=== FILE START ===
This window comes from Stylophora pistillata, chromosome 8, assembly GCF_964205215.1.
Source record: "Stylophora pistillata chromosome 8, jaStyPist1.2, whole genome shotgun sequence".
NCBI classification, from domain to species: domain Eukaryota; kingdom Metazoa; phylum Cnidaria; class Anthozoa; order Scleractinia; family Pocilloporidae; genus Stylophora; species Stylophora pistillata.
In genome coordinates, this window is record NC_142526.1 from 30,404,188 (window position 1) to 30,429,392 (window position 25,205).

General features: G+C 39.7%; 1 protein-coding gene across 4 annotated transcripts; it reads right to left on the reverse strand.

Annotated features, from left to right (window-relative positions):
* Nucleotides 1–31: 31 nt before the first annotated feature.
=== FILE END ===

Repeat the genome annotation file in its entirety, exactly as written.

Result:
This window comes from Stylophora pistillata, chromosome 8, assembly GCF_964205215.1.
Source record: "Stylophora pistillata chromosome 8, jaStyPist1.2, whole genome shotgun sequence".
NCBI classification, from domain to species: domain Eukaryota; kingdom Metazoa; phylum Cnidaria; class Anthozoa; order Scleractinia; family Pocilloporidae; genus Stylophora; species Stylophora pistillata.
In genome coordinates, this window is record NC_142526.1 from 30,404,188 (window position 1) to 30,429,392 (window position 25,205).

General features: G+C 39.7%; 1 protein-coding gene across 4 annotated transcripts; it reads right to left on the reverse strand.

Annotated features, from left to right (window-relative positions):
* Nucleotides 1–31: 31 nt before the first annotated feature.